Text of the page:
ROCKVILLE, Conn. (WTNH) — The trial for an Ellington murder case that gained national attention began Tuesday.

Richard Dabate is accused of killing his wife Connie back in December of 2015, two days before Christmas, at their Ellington home. At the time, he told police someone had broken into their house, shot and killed her in front of him, then burned him and tied him up before taking off. 

A police canine unit, however, did not detect any presence of anyone else in the home at the time. Later, data from Connie’s Fitbit indicated she was moving around for an hour after Dabate said she was killed, contradicting what he told police, which was that she was shot right after she returned home.

That evidence gained this case national attention.

“The Fitbit tracker that she was wearing on her hip indicates that she was moving around the house for nearly an hour before movement stopped,” said Timothy Ronan, co-chair of the Litigation Department at Quinnipiac University Law School, where he teaches electronic discovery and digital evidence.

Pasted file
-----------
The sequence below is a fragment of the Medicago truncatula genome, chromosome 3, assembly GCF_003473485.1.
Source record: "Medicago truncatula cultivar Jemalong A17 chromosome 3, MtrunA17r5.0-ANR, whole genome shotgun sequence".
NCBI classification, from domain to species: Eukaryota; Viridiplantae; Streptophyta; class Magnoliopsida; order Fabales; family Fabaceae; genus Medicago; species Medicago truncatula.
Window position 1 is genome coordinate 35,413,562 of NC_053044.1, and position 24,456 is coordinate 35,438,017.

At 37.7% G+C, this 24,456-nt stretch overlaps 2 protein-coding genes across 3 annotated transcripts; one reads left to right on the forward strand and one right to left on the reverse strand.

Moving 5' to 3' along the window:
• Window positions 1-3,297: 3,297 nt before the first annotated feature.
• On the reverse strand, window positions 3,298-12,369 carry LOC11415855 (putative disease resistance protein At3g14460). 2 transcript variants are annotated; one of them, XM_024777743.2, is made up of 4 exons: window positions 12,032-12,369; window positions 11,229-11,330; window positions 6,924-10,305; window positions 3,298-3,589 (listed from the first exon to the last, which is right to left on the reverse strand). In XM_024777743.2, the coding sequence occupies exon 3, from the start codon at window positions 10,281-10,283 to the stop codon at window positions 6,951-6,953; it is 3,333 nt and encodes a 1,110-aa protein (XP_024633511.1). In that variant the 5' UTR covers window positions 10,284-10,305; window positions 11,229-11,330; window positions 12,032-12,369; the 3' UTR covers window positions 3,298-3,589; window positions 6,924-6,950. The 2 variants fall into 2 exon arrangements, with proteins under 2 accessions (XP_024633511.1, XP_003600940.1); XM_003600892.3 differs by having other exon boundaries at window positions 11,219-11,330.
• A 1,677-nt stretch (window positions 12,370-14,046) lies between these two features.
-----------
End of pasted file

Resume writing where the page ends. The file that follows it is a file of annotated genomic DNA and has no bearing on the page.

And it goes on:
“Unlike human memories, digital evidence doesn’t fade,” Ronan said. “Unlike human testimony, digital evidence isn’t altered or swayed by emotion or bias.”

But he said it is not infallible.

“It’s subject to attack and then it’s up to the jury to decide who wins over that fight of the Fitbit evidence,” Ronan said.

In Ellington, they say they just want this trial to start and the case to be resolved.

“It upset a lot of people and like I said, he had two children and they were in school, so that affected them too. Everybody was upset. Even people who don’t know him felt sorry for the family. We just want it resolved,” said Lori Spielman, Ellington’s first selectwoman.

Neighbor Steve Horbachuk said, “the whole story was very unusual.”

“Right after it happened, he was at local restaurants and eating with his family, and frankly, it’s concerning,” Horbachuk said.

There will be no cameras in the courtroom Tuesday. The judge says the room in which it is taking place has a small chamber in the rear of it where a camera can be put. However, it cuts across the jury box and jurors cannot be shown.

The judge says there are no other locations in the courtroom that would not disrupt the trial or impede privacy.